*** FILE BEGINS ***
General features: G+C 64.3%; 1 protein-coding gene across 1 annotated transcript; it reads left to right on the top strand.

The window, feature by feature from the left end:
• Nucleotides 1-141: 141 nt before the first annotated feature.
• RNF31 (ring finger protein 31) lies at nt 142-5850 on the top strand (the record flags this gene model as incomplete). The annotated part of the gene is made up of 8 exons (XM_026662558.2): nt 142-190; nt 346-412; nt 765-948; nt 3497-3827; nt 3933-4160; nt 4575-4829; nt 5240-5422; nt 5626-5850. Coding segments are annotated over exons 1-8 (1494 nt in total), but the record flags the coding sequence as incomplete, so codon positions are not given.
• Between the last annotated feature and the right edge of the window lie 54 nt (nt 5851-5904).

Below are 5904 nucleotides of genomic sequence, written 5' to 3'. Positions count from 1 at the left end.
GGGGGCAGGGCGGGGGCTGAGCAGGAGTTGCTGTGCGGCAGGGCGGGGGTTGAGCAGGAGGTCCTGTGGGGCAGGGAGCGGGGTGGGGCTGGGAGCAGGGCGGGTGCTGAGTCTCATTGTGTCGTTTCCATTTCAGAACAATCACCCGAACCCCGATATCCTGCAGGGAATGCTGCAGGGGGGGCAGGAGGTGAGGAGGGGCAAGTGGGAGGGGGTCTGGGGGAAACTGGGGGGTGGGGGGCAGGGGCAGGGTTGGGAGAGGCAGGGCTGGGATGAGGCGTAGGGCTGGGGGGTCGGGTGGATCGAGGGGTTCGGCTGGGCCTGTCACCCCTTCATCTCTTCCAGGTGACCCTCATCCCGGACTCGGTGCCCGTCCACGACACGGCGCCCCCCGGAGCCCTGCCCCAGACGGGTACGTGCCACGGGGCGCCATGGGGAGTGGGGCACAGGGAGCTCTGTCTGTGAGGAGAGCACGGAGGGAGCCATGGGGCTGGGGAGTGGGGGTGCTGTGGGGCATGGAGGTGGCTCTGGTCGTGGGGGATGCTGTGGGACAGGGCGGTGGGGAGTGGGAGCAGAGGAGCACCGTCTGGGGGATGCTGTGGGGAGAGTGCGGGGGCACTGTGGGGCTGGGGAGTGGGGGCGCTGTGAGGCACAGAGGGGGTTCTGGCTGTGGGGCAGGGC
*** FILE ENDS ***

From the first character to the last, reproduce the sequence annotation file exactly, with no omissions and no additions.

General features: G+C 64.3%; 1 protein-coding gene across 1 annotated transcript; it reads left to right on the top strand.

The window, feature by feature from the left end:
• Nucleotides 1-141: 141 nt before the first annotated feature.
• RNF31 (ring finger protein 31) lies at nt 142-5850 on the top strand (the record flags this gene model as incomplete). The annotated part of the gene is made up of 8 exons (XM_026662558.2): nt 142-190; nt 346-412; nt 765-948; nt 3497-3827; nt 3933-4160; nt 4575-4829; nt 5240-5422; nt 5626-5850. Coding segments are annotated over exons 1-8 (1494 nt in total), but the record flags the coding sequence as incomplete, so codon positions are not given.
• Between the last annotated feature and the right edge of the window lie 54 nt (nt 5851-5904).

Below are 5904 nucleotides of genomic sequence, written 5' to 3'. Positions count from 1 at the left end.
GGGGGCAGGGCGGGGGCTGAGCAGGAGTTGCTGTGCGGCAGGGCGGGGGTTGAGCAGGAGGTCCTGTGGGGCAGGGAGCGGGGTGGGGCTGGGAGCAGGGCGGGTGCTGAGTCTCATTGTGTCGTTTCCATTTCAGAACAATCACCCGAACCCCGATATCCTGCAGGGAATGCTGCAGGGGGGGCAGGAGGTGAGGAGGGGCAAGTGGGAGGGGGTCTGGGGGAAACTGGGGGGTGGGGGGCAGGGGCAGGGTTGGGAGAGGCAGGGCTGGGATGAGGCGTAGGGCTGGGGGGTCGGGTGGATCGAGGGGTTCGGCTGGGCCTGTCACCCCTTCATCTCTTCCAGGTGACCCTCATCCCGGACTCGGTGCCCGTCCACGACACGGCGCCCCCCGGAGCCCTGCCCCAGACGGGTACGTGCCACGGGGCGCCATGGGGAGTGGGGCACAGGGAGCTCTGTCTGTGAGGAGAGCACGGAGGGAGCCATGGGGCTGGGGAGTGGGGGTGCTGTGGGGCATGGAGGTGGCTCTGGTCGTGGGGGATGCTGTGGGACAGGGCGGTGGGGAGTGGGAGCAGAGGAGCACCGTCTGGGGGATGCTGTGGGGAGAGTGCGGGGGCACTGTGGGGCTGGGGAGTGGGGGCGCTGTGAGGCACAGAGGGGGTTCTGGCTGTGGGGCAGGGC